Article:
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Royals burned again by home runs, lose 4-3

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Long balls continue to hurt Kansas City.

Peter G. Aiken-USA TODAY Sports

Dillon Gee against the Toronto Blue Jays.

Who ever would have expected that Kelvin Herrera would be the one to blow the game for Kansas City?

The evening started off exactly how you'd expect it to go - with a Blue Jay hitting a home run. Devon Travis led off the game with a solo jack just four pitches into Dillon Gee's outing. 1-0, Toronto.

Kansas City came right back and tied the game in the bottom of the first after Alcides Escobar, who reached on an error and went to third on Cheslor Cuthbert's single, scored on Lorenzo Cain's double play.

After the first inning, though, Gee was actually very good. He walked the Jeremy Guthrie tightrope, but he definitely did his job of keeping his team in the game over his six frames of work. Toronto grabbed two run in the top of the third when Michael Saunders hit an RBI double and Troy Tulowitzki drove in a run on a groundout. It was 3-1 Blue Jays at the end of three innings, but Gee worked through three more scoreless frames. Overall, it was way better than any of us could have realistically imagined him doing.

The Royals tied the game in the bottom of the fifth. Paulo Orlando smashed a solo home run into the Sonic Slam seats to make it 3-2, and then with two outs, Cheslor Cuthbert was rewarded after a long plate appearance with a walk. Lorenzo Cain then smashed a game-tying double, bringing the Royals even with the Blue Jays at 3-3.

Gee's final line: 6.0 innings, four hits, three runs, and 87 pitches. He walked twice as many batters as he struck out (four to two), but his strike-to-ball ratio was good (57 to 30).

Peter Moylan worked a 1-2-3 seventh inning. Joakim Soria handled the eighth, and it wasn't pretty, but he got the job done after putting two men on first.

Then, Herrera took the hill in a tie game in the ninth inning. He struck out Melvin Upton. He retired Darwin Barney thanks to a spectacular play by Alcides Escobar. Then, things unraveled. Travis, who is not typically the name you think of when you think of a Toronto power hitter, got around on a 99 mph fastball at the belt and hit it into the Royals bullpen. It was his first career two-homer game, and it gave Toronto all they needed.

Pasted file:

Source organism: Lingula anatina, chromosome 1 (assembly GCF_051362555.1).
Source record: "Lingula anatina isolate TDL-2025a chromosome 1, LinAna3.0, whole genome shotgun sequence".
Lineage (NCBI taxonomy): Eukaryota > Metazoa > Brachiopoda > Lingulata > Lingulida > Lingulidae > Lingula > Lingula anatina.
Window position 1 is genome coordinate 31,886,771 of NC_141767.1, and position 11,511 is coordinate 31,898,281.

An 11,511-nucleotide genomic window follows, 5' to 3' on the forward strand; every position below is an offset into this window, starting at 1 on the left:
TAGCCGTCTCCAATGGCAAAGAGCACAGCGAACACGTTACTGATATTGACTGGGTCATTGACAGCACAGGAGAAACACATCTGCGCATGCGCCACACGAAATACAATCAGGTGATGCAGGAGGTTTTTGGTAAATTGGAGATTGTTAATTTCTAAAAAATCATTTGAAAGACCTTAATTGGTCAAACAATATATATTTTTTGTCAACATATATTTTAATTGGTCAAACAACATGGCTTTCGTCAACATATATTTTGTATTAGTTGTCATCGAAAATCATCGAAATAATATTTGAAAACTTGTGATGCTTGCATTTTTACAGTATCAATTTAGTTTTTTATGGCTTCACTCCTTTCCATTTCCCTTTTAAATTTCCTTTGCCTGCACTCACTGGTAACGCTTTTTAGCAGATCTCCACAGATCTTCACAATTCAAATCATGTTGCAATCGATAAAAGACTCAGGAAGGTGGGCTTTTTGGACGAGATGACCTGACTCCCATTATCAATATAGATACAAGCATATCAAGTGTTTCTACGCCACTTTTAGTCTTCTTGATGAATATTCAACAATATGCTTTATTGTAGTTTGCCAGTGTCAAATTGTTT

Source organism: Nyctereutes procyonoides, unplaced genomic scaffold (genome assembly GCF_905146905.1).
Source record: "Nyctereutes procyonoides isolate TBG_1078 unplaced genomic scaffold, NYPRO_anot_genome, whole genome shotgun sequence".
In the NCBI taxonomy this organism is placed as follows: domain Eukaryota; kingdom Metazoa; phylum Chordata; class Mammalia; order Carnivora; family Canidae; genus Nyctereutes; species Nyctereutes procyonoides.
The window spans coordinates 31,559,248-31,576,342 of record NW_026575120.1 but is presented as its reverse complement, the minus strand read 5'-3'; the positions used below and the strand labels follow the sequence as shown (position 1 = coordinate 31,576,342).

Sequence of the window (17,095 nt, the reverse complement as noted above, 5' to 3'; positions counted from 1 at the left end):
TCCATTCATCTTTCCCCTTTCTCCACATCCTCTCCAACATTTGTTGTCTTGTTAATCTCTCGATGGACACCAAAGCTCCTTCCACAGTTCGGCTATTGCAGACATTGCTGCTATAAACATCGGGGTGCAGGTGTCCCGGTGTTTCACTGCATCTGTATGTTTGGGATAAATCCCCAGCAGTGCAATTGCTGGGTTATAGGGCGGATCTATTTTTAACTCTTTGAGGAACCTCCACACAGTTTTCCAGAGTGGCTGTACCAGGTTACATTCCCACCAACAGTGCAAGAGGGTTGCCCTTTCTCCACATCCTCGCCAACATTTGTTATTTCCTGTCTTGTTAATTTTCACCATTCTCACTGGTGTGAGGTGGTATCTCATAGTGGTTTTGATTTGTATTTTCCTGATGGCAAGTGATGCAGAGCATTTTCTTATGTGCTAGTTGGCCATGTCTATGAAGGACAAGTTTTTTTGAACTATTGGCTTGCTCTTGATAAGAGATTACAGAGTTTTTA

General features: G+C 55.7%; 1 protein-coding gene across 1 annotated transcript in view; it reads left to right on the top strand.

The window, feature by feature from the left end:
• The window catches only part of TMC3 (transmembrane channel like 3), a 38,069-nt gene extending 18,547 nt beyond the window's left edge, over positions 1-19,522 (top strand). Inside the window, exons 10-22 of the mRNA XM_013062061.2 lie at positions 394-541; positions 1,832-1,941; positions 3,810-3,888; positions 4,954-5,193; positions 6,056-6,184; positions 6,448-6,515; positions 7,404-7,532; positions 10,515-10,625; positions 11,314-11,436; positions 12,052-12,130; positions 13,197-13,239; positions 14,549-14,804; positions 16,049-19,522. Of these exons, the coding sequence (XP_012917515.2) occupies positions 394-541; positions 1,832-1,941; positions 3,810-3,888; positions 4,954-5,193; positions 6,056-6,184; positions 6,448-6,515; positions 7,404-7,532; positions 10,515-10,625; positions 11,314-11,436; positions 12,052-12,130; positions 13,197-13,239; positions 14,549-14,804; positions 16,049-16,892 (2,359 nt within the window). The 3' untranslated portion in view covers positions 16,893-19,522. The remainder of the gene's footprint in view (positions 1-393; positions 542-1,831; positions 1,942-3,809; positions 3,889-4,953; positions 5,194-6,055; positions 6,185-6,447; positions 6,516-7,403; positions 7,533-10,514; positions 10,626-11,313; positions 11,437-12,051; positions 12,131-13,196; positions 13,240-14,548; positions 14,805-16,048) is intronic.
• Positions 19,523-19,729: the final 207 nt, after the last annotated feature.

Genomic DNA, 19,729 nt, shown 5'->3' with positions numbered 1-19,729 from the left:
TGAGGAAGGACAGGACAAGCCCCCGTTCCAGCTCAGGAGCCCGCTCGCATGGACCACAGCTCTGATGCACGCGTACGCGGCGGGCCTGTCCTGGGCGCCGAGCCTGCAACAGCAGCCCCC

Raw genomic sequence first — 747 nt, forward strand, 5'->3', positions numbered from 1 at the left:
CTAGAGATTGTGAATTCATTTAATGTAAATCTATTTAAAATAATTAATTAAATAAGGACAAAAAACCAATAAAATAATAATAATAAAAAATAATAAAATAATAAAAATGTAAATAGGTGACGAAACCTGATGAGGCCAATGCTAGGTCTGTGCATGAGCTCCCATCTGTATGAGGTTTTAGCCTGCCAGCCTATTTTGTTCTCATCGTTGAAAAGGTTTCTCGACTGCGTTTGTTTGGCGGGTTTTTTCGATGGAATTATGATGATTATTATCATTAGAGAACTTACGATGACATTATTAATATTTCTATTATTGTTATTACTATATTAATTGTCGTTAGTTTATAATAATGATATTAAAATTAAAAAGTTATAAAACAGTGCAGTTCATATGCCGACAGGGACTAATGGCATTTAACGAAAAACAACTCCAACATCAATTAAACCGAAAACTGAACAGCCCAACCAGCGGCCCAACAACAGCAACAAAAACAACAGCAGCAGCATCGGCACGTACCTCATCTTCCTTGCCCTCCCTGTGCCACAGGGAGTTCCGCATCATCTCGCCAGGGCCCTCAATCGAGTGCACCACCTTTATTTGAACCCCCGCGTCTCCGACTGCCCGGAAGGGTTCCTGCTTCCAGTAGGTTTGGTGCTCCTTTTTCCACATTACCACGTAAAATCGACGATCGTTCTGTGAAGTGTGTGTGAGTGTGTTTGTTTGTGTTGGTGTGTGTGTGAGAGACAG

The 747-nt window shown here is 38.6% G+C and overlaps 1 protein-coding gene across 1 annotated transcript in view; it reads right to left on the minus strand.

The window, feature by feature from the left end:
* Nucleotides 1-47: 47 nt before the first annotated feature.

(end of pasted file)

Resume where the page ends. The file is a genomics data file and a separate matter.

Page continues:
Herrera's struggles in the inning continued when he walked Jose Bautista, and then the scariest moment of the evening ensued. Herrera fired a changeup up and in to Donaldson, and it hit him square in the side of the helmet. It was an inch away from being a lot worse, as Donaldson was able to get up under his own power and continue playing.

There's obviously history between these two teams. The brawls last year. The heartbreak in the playoffs. Yordano Ventura said he'd throw at Toronto. But I think I speak on behalf of all Royals fans when I say that Herrera's pitch was clearly not intentional. Though the velocity was still near 90 mph, it was a changeup, and Donaldson didn't seem interested in fighting once he hopped to his feet. Hopefully, both pitching staffs will realize that there's nothing to settle, and two clean games will be played in the next two days.

Oh, and Orlando was on second base with one out in the bottom of the ninth, but he was thrown out trying to steal third. Joaquim Benoit got the save for Toronto.

Basically, this inning game season was a giant kick to the balls.

The Toronto starter was Francisco Liriano, a familiar foe for Kansas City. He matched Gee with six innings of three-run ball, though he struck out five and scattered seven hits.

Herrera, after taking the loss, is 1-3. Brett Cecil earned the win for Toronto after working the bottom of the eighth inning. He is 1-6.

Kansas City is 51-58. They are seven games under .500 for the first time since May 2013. The Royals still have not beaten the Blue Jays in 2016. Things are not good.

Alcides Escobar, who made five more outs tonight in his five at-bats, is now averaging fewer than one walk and fewer than one extra-base hit per six games. His SLUGGING PERCENTAGE is .302. He's the worst hitter in the lineup by infinity miles, and he still leads off. And tonight, Ned's idiotic strategy of keeping the worst hitter in the leadoff spot really screwed Kansas City, as Escobar was the only Royal to bat five times. He is the worst leadoff hitter in baseball, and if he doesn't get dropped to the bottom of the lineup soon, I just may lose my collective marbles.

Tomorrow: Danny Duffy and Aaron Sanchez on Husker Night at the K. It's a great matchup, and the Royals have won the last seven games he's started.